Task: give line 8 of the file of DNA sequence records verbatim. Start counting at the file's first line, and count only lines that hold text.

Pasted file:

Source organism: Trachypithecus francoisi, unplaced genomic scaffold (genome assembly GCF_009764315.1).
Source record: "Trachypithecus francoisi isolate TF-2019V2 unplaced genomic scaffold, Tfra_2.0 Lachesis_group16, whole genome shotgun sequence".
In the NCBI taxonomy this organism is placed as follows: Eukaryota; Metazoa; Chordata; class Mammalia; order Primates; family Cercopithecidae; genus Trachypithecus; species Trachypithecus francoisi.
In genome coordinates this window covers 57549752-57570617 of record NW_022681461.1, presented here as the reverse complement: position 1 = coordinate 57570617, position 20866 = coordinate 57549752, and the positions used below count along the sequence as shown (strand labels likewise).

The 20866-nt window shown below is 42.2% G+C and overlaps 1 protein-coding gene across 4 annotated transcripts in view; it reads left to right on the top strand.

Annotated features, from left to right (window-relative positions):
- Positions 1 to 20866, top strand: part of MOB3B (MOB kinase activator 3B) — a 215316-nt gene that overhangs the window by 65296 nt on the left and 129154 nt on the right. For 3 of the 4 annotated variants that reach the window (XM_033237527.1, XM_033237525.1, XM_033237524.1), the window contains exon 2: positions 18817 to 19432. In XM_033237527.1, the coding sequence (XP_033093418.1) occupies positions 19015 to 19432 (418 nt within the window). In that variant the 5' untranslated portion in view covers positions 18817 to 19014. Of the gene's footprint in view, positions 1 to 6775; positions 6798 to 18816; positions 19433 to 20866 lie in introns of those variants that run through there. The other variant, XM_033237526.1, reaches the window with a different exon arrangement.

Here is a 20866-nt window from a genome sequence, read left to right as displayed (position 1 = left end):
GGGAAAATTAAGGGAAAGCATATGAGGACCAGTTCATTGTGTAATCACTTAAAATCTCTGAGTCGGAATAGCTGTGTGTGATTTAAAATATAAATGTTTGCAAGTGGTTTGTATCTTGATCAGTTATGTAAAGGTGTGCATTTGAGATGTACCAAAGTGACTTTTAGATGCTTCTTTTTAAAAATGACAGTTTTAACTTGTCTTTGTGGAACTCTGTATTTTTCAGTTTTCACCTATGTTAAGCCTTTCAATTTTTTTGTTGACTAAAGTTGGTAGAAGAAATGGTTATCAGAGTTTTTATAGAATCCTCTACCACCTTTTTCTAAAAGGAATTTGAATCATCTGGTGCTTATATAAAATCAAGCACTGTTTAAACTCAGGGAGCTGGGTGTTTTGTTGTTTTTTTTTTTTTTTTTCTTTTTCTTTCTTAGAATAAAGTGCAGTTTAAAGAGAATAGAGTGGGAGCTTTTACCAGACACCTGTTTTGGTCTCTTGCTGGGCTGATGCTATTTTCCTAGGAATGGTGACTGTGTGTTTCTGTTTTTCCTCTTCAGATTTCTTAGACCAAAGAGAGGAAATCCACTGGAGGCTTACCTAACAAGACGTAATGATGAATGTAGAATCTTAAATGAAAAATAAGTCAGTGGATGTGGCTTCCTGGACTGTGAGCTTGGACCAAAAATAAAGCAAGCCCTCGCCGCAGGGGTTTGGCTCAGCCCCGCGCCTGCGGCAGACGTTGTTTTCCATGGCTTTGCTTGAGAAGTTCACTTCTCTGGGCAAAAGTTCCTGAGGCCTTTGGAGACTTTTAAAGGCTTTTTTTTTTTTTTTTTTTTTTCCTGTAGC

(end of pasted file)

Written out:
Here is a 20866-nt window from a genome sequence, read left to right as displayed (position 1 = left end):